Good luck with whichever direction you go in.

    Note: I see that you quoted me above, but you did not write anything. 
    Yes to move up. We used Azure but only the engineers (2nd level ) had access to it. I tried the Azure fund and failed by less than 100 points 2x. Took me 2x to get Aws Cloud Prac. I was just Azured out and wanted to get a cloud offering was trying to get all 3 to increase job prospects.. This job uses both Azure and AWS, not sure about Google. I have played around in their open env but didn't really know much when I was doing so as that is the only hands on i had for it. 

    I am currently an OPS TECH 1. Running cable and racking servers/switches/firewalls doing facility stuff a bit. Was going to do A+ to get more familiar with the stuff I'm doing now to be a better tech and relearn the old stuff and the new stuff. The net plus also to relearn old and learn new to be a better tech.

    Sys admin/cloud is my passion. SO the Linux stuffs to prove my exp without having exp on resume. All my exp is just running vm and such. Server + for no running platforms. And the cloud stuffs for cloud support.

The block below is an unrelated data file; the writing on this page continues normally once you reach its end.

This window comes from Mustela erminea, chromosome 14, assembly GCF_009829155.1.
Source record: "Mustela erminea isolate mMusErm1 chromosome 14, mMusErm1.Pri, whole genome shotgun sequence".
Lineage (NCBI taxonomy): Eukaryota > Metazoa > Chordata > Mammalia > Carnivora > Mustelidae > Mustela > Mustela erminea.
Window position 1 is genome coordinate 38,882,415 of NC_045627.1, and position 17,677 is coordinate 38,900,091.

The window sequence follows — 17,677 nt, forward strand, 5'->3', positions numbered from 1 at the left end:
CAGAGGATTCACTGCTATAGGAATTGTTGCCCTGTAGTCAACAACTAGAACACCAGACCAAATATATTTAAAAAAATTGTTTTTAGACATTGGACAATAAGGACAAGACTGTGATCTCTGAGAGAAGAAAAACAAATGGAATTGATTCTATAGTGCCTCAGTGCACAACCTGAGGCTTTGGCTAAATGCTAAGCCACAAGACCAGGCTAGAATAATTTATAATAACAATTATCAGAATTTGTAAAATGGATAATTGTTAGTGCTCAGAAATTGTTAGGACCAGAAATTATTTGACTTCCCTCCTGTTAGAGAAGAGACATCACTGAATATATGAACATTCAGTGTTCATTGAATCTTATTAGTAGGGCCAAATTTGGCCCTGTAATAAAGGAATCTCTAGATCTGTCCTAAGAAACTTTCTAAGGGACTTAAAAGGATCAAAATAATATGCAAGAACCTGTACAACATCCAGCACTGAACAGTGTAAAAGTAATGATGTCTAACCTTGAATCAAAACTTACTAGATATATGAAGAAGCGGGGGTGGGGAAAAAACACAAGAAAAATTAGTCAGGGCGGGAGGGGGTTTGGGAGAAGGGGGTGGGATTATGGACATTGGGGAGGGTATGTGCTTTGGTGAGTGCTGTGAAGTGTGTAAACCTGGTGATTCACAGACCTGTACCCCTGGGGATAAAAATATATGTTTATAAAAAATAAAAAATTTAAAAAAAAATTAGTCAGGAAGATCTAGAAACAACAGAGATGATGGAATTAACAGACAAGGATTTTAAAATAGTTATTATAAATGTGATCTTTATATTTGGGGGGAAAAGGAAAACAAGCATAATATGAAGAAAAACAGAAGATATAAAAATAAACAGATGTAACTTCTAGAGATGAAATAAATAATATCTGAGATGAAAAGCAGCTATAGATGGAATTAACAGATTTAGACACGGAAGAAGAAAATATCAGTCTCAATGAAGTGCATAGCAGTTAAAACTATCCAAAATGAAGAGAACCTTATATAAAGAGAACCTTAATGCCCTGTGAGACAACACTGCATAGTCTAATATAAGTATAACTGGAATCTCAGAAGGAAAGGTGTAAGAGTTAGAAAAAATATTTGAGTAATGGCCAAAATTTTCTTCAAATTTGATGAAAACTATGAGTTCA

I always like the business side of monitoring/ setting up playbooks and incident mgmt some that i have a bit of exp doing but not that exact title. Also migration to cloud project coordination support working with app teams to smote over any issue and setup and track meetings for issues with cloud mgmt. No major pm guy but working with them/under them. Project + and there is a pmp light cert which i forget, OR ITIL/Agile.

    Security speaks for itself in this day and age everyone should know how to secure what they are doing. 
    Is it possible for those 2nd level engineers to get you access to an Azure and/or AWS sandbox environments for practice? I found that helpful when I was preparing for Azure credentials. I really do not see the point of attempting to learn all three cloud platforms.